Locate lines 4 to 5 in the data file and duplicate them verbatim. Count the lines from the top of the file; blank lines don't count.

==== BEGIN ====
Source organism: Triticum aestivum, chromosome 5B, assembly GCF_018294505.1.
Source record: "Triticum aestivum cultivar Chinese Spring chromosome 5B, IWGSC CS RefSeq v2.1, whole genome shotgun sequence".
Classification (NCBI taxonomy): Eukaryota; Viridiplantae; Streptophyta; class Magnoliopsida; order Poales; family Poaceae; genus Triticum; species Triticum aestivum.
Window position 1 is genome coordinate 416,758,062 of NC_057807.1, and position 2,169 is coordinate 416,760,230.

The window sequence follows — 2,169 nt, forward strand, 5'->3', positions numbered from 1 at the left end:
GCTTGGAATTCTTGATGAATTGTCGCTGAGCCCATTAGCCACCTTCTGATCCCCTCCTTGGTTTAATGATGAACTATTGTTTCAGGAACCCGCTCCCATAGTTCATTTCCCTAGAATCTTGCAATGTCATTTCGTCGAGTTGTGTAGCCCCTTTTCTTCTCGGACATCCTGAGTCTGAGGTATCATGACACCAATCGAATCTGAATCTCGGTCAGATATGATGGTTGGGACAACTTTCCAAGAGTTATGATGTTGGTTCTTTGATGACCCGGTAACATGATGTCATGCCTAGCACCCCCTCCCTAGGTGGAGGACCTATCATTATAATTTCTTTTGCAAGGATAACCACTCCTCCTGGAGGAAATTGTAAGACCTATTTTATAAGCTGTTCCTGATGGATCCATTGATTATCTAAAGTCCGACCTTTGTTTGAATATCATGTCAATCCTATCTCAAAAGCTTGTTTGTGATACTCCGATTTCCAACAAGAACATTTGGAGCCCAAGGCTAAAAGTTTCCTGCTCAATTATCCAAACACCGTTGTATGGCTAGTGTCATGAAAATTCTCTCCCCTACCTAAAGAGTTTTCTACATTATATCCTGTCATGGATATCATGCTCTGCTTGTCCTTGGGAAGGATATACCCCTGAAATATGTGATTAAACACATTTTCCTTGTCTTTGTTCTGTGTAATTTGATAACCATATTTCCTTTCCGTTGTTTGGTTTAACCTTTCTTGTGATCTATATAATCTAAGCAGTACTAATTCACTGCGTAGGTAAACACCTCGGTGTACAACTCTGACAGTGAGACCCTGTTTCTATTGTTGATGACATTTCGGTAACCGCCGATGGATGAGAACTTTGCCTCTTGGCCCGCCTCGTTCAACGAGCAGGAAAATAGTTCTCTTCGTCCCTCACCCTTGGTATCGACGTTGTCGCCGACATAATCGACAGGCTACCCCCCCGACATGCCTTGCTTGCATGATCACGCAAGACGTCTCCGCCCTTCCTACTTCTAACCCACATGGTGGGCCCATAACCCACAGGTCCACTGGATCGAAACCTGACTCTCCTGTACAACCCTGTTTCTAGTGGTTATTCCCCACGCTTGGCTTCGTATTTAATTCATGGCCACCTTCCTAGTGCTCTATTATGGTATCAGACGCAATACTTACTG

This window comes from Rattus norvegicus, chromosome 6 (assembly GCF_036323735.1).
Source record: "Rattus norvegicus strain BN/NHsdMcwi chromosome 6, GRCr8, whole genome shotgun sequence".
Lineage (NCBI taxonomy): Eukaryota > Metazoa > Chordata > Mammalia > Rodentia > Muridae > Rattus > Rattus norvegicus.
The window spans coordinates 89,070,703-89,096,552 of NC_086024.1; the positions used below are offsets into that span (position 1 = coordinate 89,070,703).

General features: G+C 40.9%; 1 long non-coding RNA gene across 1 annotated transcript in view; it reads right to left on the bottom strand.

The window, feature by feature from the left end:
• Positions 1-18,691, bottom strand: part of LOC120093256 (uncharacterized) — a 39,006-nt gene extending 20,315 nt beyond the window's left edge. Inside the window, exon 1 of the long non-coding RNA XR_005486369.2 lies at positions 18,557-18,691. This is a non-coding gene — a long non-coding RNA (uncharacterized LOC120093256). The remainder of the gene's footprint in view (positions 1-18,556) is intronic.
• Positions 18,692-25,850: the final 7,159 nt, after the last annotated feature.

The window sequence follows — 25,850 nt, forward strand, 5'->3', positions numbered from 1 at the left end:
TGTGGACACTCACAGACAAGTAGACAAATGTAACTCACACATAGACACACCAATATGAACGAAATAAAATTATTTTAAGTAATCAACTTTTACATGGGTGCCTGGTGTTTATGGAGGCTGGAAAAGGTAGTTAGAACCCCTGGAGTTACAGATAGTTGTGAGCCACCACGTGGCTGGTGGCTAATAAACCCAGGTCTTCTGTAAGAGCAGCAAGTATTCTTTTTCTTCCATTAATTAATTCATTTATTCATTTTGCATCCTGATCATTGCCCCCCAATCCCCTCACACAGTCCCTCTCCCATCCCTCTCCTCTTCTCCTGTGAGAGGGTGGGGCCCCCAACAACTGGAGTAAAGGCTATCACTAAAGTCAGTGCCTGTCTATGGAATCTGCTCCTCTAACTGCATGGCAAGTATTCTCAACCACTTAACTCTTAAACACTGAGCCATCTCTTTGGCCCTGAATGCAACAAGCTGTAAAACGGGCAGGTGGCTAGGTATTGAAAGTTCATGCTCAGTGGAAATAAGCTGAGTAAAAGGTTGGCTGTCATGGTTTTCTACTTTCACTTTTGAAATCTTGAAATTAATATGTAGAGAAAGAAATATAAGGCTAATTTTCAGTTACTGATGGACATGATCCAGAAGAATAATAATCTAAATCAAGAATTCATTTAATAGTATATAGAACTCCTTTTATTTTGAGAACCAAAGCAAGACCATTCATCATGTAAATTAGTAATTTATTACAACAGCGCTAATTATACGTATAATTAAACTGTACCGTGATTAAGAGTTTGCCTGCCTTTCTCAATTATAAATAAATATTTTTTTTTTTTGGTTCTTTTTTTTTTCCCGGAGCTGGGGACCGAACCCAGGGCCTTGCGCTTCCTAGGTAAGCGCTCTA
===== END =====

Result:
Window position 1 is genome coordinate 416,758,062 of NC_057807.1, and position 2,169 is coordinate 416,760,230.

The window sequence follows — 2,169 nt, forward strand, 5'->3', positions numbered from 1 at the left end: